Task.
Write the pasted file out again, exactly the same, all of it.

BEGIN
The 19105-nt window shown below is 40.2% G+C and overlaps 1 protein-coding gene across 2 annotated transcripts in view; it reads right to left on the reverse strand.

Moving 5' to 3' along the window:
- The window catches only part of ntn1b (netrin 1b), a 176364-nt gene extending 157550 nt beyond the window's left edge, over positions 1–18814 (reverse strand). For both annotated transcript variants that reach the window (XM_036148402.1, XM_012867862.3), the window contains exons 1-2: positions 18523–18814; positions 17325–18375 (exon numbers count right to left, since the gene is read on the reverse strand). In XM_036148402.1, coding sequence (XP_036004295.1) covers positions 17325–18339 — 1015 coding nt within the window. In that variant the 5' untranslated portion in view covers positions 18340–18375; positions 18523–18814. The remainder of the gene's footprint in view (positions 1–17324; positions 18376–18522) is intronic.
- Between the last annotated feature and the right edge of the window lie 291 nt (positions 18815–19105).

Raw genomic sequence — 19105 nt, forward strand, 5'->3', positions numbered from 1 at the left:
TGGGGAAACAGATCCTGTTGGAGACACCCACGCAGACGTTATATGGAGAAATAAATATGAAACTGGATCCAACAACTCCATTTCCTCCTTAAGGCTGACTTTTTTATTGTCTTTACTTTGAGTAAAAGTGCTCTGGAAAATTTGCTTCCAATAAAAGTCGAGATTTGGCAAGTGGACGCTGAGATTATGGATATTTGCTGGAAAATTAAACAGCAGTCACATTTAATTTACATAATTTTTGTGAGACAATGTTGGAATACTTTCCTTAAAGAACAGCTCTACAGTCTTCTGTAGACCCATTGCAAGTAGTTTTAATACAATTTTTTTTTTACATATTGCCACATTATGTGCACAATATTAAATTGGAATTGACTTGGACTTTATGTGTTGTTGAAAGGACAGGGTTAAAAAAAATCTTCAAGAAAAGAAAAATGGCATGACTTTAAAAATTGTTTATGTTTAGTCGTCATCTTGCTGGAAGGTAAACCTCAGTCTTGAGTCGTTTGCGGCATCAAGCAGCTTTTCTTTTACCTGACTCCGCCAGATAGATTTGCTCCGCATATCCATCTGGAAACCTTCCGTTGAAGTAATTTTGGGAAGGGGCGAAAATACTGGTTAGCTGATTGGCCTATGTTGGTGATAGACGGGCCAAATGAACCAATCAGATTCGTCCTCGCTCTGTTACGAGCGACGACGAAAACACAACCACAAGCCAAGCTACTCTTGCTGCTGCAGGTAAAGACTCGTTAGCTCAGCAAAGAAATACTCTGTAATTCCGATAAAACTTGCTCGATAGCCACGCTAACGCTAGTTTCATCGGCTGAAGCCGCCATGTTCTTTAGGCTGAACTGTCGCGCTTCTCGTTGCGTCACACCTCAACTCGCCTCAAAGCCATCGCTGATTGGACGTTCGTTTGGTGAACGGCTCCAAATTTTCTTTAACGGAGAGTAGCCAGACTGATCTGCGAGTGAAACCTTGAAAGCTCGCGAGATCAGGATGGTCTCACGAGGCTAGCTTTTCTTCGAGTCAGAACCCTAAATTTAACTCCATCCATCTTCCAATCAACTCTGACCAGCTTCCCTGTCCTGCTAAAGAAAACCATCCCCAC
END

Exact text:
The 19105-nt window shown below is 40.2% G+C and overlaps 1 protein-coding gene across 2 annotated transcripts in view; it reads right to left on the reverse strand.

Moving 5' to 3' along the window:
- The window catches only part of ntn1b (netrin 1b), a 176364-nt gene extending 157550 nt beyond the window's left edge, over positions 1–18814 (reverse strand). For both annotated transcript variants that reach the window (XM_036148402.1, XM_012867862.3), the window contains exons 1-2: positions 18523–18814; positions 17325–18375 (exon numbers count right to left, since the gene is read on the reverse strand). In XM_036148402.1, coding sequence (XP_036004295.1) covers positions 17325–18339 — 1015 coding nt within the window. In that variant the 5' untranslated portion in view covers positions 18340–18375; positions 18523–18814. The remainder of the gene's footprint in view (positions 1–17324; positions 18376–18522) is intronic.
- Between the last annotated feature and the right edge of the window lie 291 nt (positions 18815–19105).

Raw genomic sequence — 19105 nt, forward strand, 5'->3', positions numbered from 1 at the left:
TGGGGAAACAGATCCTGTTGGAGACACCCACGCAGACGTTATATGGAGAAATAAATATGAAACTGGATCCAACAACTCCATTTCCTCCTTAAGGCTGACTTTTTTATTGTCTTTACTTTGAGTAAAAGTGCTCTGGAAAATTTGCTTCCAATAAAAGTCGAGATTTGGCAAGTGGACGCTGAGATTATGGATATTTGCTGGAAAATTAAACAGCAGTCACATTTAATTTACATAATTTTTGTGAGACAATGTTGGAATACTTTCCTTAAAGAACAGCTCTACAGTCTTCTGTAGACCCATTGCAAGTAGTTTTAATACAATTTTTTTTTTACATATTGCCACATTATGTGCACAATATTAAATTGGAATTGACTTGGACTTTATGTGTTGTTGAAAGGACAGGGTTAAAAAAAATCTTCAAGAAAAGAAAAATGGCATGACTTTAAAAATTGTTTATGTTTAGTCGTCATCTTGCTGGAAGGTAAACCTCAGTCTTGAGTCGTTTGCGGCATCAAGCAGCTTTTCTTTTACCTGACTCCGCCAGATAGATTTGCTCCGCATATCCATCTGGAAACCTTCCGTTGAAGTAATTTTGGGAAGGGGCGAAAATACTGGTTAGCTGATTGGCCTATGTTGGTGATAGACGGGCCAAATGAACCAATCAGATTCGTCCTCGCTCTGTTACGAGCGACGACGAAAACACAACCACAAGCCAAGCTACTCTTGCTGCTGCAGGTAAAGACTCGTTAGCTCAGCAAAGAAATACTCTGTAATTCCGATAAAACTTGCTCGATAGCCACGCTAACGCTAGTTTCATCGGCTGAAGCCGCCATGTTCTTTAGGCTGAACTGTCGCGCTTCTCGTTGCGTCACACCTCAACTCGCCTCAAAGCCATCGCTGATTGGACGTTCGTTTGGTGAACGGCTCCAAATTTTCTTTAACGGAGAGTAGCCAGACTGATCTGCGAGTGAAACCTTGAAAGCTCGCGAGATCAGGATGGTCTCACGAGGCTAGCTTTTCTTCGAGTCAGAACCCTAAATTTAACTCCATCCATCTTCCAATCAACTCTGACCAGCTTCCCTGTCCTGCTAAAGAAAACCATCCCCAC